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Originally published February 26, 2014 at 8:51 PM | Page modified February 27, 2014 at 1:13 PM

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Fellow Microsoft alum to run against DelBene for Congress

Republican Pedro Celis says he will challenge fellow ex-Microsoftie, U.S. Rep. Suzan DelBene, D-Medina, in the upcoming midterm elections.


Seattle Times political reporter

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This is GREAT news! Pretty funny that the Times in this article about PEDRO... MORE
Does he or will he get the money to stand up to SuZan when she whips out her checkbook... MORE
Can we also get a strong candidate to run against Maria Cantwell? MORE

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First-term Democratic U.S. Rep. Suzan DelBene will face a re-election challenge this year from a fellow ex-Microsoft employee.

Republican Pedro Celis, a retired Microsoft software engineer from Redmond, plans to announce his candidacy officially Thursday morning.

Celis, 54, grew up in Mexico and immigrated to the U.S. in the 1980s to pursue a career in computer science. He speaks with a heavy accent and plans to play up his life story in his campaign, recording his announcement video in both English and Spanish.

“I have experienced the American dream. I have experienced what’s great in this country and I want that to continue,” Celis said in an interview Wednesday evening.

DelBene, 52, a former Microsoft marketing executive, was elected in 2012 to represent the state’s 1st Congressional District, which runs from northeast King County to the Canadian border.

The swing district is the state’s most evenly divided between Republican- and Democratic-leaning voters. As such, it’s likely the GOP’s best shot at flipping a congressional seat in the state in this year’s midterm elections.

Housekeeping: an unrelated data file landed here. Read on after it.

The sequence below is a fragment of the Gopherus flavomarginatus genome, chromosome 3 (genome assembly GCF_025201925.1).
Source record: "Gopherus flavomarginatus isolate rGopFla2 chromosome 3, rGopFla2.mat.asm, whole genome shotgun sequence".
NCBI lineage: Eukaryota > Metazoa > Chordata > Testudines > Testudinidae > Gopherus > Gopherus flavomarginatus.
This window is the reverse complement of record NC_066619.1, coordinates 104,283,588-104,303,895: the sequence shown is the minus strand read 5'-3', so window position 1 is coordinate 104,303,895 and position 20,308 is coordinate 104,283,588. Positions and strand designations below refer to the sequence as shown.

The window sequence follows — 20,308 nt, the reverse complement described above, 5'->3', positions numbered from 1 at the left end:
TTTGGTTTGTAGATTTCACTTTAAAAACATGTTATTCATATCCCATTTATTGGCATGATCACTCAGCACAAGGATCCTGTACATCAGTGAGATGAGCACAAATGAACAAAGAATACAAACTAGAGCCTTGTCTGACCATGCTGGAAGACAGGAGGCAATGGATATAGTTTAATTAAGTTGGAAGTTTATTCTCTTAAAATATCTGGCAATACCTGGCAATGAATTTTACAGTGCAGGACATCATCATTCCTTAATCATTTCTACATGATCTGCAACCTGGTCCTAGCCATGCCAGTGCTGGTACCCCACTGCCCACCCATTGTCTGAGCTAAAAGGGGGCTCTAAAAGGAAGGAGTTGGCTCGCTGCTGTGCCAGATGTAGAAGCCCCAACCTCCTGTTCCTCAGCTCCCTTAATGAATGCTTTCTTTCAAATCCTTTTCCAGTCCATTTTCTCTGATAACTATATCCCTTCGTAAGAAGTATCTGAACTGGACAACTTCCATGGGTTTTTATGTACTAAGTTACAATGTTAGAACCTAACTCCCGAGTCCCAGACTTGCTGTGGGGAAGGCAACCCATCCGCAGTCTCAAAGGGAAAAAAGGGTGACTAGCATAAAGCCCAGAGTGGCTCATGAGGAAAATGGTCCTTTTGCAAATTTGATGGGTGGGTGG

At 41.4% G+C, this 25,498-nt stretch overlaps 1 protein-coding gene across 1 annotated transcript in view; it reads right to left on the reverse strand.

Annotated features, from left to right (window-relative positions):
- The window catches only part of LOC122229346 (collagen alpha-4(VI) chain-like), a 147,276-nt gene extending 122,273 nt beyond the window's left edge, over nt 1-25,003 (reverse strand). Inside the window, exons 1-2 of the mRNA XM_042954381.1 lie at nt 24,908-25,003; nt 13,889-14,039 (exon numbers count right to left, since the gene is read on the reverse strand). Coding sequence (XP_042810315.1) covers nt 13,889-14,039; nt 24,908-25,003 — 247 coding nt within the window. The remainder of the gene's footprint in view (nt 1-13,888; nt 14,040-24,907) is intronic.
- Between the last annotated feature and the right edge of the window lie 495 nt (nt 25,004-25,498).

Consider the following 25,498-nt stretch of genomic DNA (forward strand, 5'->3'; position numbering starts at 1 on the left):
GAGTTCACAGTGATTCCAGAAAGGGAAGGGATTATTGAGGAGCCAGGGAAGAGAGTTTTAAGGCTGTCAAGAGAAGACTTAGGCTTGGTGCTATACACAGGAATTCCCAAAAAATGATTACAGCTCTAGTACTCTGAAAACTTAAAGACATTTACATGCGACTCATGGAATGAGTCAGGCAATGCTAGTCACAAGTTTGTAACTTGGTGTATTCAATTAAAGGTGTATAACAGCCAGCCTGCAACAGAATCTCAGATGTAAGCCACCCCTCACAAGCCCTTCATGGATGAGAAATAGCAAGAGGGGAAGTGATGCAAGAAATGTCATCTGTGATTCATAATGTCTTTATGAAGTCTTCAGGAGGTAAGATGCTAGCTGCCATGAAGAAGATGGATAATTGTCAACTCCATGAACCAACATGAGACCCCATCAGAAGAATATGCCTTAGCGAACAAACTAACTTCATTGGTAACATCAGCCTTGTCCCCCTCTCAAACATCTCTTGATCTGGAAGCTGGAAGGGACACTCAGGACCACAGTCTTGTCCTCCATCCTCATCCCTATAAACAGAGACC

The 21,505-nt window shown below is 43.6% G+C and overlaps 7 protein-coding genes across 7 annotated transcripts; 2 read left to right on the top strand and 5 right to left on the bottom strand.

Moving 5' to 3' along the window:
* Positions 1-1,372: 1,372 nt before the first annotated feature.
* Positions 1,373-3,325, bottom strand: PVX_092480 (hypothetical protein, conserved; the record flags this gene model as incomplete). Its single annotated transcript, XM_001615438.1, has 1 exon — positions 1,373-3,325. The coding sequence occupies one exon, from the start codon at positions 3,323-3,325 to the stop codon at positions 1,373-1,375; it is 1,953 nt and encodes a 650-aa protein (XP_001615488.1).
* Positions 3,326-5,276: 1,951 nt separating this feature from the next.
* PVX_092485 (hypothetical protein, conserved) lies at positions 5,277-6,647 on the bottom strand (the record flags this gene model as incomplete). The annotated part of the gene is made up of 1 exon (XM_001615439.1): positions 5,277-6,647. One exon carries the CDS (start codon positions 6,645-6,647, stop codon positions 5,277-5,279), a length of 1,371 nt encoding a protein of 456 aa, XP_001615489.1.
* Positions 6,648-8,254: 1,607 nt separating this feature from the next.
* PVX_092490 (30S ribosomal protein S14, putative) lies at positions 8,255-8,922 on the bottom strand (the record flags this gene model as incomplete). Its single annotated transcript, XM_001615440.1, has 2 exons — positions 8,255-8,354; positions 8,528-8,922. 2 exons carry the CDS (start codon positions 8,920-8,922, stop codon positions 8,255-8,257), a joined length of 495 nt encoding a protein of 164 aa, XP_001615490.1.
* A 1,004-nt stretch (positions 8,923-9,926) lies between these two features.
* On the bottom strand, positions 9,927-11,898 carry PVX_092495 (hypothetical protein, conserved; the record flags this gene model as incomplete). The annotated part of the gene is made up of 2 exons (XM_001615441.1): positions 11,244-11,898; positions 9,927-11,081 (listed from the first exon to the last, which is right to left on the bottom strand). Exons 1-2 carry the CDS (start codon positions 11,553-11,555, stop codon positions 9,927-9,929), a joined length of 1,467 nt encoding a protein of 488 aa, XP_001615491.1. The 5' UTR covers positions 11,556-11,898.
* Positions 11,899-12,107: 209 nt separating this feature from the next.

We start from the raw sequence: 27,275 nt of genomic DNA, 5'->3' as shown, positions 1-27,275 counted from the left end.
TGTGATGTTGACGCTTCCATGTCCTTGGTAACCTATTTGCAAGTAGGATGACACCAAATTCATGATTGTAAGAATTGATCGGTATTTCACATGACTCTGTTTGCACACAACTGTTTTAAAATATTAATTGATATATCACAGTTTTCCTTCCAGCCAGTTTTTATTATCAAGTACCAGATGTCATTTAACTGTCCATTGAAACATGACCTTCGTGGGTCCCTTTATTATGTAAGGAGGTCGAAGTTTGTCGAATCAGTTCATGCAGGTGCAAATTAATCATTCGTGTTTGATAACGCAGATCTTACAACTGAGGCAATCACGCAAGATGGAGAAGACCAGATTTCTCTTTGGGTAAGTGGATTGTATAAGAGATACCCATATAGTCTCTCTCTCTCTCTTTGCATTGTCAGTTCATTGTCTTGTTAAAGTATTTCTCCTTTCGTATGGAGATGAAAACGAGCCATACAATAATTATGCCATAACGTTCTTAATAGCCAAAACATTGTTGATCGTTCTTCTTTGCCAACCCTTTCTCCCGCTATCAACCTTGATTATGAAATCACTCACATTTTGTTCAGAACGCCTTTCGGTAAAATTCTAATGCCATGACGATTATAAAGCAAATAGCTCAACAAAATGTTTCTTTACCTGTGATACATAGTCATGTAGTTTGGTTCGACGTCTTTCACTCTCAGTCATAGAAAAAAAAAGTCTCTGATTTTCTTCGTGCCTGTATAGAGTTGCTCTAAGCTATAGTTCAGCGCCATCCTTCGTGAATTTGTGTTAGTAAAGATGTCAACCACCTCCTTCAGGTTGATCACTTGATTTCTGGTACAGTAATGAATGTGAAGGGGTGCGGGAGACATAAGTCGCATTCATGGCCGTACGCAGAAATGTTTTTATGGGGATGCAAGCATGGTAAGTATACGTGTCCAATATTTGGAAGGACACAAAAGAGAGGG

Celis cited DelBene’s support for policies such as the Affordable Care Act, also known as Obama­care, as a major reason he’s running.

“She’s not helping improve the economy. ... We’ve been spending a lot of money and not creating a lot of jobs,” he said.

In an interview last week, Celis criticized another big Democratic priority backed by DelBene — increasing the federal minimum wage to $10.10 an hour from the current $7.25.

He cited a recent government report predicting some job losses if that raise were to occur. “She sees minimum wage as a living wage. I see it as a starting wage. I see it as an issue for minority kids,” Celis said.

A DelBene campaign spokesman, Sandeep Kaushik, dismissed Celis as “just another hyperpartisan Republican who is far too extreme for a moderate district. ...

“If you like the way the Republican Congress has forced the irresponsible government shutdown, advocates for privatizing Social Security and launched a war on women, and want more of the same, then Celis is your candidate,” Kaushik said.

But Robert Jones, regional political director for the National Republican Congressional Committee, said Celis’ background and life story “immediately make him a strong candidate.”

Jones argues that DelBene’s “reckless support of Obamacare” has left Washington families facing higher insurance costs, reduced services and loss of their health plans. “Washington will be much better off with Pedro Celis representing them in Congress,” he said.

Celis was born in Monterrey, Mexico. He earned a computer-science degree, then headed to Canada in his 20s, he said, “with one bag of clothes and a box of books” to go to grad school. He received his Ph.D. from the University of Waterloo in Ontario.

He moved to the U.S. in 1986 to take a job as a professor of computer science at Indiana University Bloomington. He later worked for startups in California and Texas before moving to Redmond to work for Microsoft, where he wrote database software. He retired in 2012 as a “distinguished engineer” after 14 years there.

This is his first run for office, but Celis has been involved in the Republican Party for years and served as Washington co-chairman of Mitt Romney’s primary presidential campaign in 2008.

He’s a former chairman of the Republican National Hispanic Assembly, a position in which he was frequently quoted in news stories as a supporter of national immigration reform.

This year, Celis was active in supporting state legislation to authorize college financial aid for students illegally brought to the United States as children. That bill, known as the “Real Hope Act,” was signed into law Wednesday by Gov. Jay Inslee.

Jim Brunner: 206-515-5628 or jbrunner@seattletimes.com. On Twitter @Jim_Brunner



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